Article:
Tuesday, February 05, 2013
It's here! It's here!
This morning I awoke to an email every law professor dreams about: a Westclip citation notifying me that someone had cited my work! My grogginess quickly morphed into awakened excitement as I wondered what prestigious legal scholar or high-powered judge had found my ideas so important that they had to cite them. What intricate legal problem did I just help to solve? What significant case did I help a judge decide?!
I eagerly opened the attachment to the email to find out who it was. And it turns out...it was...ME! Indeed, Westlaw was notifying me that I had cited myself in my newly published work, Procedural Fairness in Election Contests (88 Ind. L.J 1, for all of you enterprising souls who are as excited as I am about this article).
This was the first time I had learned that the piece was now finally published, and it presents even more tasks for me to complete: I must take the word "forthcoming" off of my CV for this article. When do I begin my pacing of the mail room so I am there when the reprints arrive? Should I send said reprints to each of the Supreme Court Justices, just in case for some strange reason they are not already aware of it? Ah, the possibilities are endless!
By the way, the article actually is pretty exciting, at least for me (well duh, I wrote it, after all!). It entails a 50-state survey of the procedures each state uses to resolve post-election disputes about the correct winner. Each state has a detailed statutory mechanism for who decides an election contest, broken down by type of elected office. For example, some states send these disputes to their regular judicial process (as in Bush v. Gore), while others send them to the legislature or create a specially-constituted court to resolve the dispute. My favorite is Texas, where a post-election challenge to the state's presidential electors is decided by...wait for it...the Governor, with no possibility of appeal! (Impartiality, anyone?) The article recounts each of these procedures and then suggests a better, more impartial (and fair) way for states to resolve post-election litigation that roots out bias in the decision making process.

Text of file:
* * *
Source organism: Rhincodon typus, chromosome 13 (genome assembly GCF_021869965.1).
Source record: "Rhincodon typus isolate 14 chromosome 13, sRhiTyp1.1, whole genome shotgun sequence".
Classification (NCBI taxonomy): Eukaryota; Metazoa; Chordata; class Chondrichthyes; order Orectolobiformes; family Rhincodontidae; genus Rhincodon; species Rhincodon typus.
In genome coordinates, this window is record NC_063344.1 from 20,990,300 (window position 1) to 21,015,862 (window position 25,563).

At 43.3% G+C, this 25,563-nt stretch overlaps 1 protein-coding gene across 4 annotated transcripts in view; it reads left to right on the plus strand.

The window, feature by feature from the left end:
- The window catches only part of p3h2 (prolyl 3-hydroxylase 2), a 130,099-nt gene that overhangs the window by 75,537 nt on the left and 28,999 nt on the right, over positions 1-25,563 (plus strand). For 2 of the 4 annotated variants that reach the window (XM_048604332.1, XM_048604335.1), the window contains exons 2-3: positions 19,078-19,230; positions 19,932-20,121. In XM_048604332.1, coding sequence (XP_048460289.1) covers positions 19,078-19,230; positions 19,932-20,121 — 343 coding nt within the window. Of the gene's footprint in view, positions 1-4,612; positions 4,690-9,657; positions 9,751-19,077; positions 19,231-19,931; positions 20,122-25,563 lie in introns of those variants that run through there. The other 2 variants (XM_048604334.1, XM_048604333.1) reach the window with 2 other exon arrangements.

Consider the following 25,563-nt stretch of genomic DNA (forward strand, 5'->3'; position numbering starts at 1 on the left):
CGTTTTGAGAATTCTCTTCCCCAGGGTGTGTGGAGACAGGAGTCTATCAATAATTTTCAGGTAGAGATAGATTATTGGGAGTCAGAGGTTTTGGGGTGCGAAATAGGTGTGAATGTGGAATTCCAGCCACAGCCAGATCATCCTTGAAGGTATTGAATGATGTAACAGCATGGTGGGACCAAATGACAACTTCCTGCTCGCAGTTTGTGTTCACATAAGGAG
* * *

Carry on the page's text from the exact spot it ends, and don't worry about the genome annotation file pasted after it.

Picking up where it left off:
Two years of work, distilled into one simple paragraph. Wow, this job is satsifying!
Posted by Josh Douglas on February 5, 2013 at 10:33 AM | Permalink
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If what you say is true, then doubtless you'll be cited countless times, perhaps by others too :-)
Posted by: Dan Markel | Feb 5, 2013 11:50:04 AM
I know the feeling. There are few things better than being cited.
Posted by: Thomas Nz | Feb 5, 2013 8:13:57 PM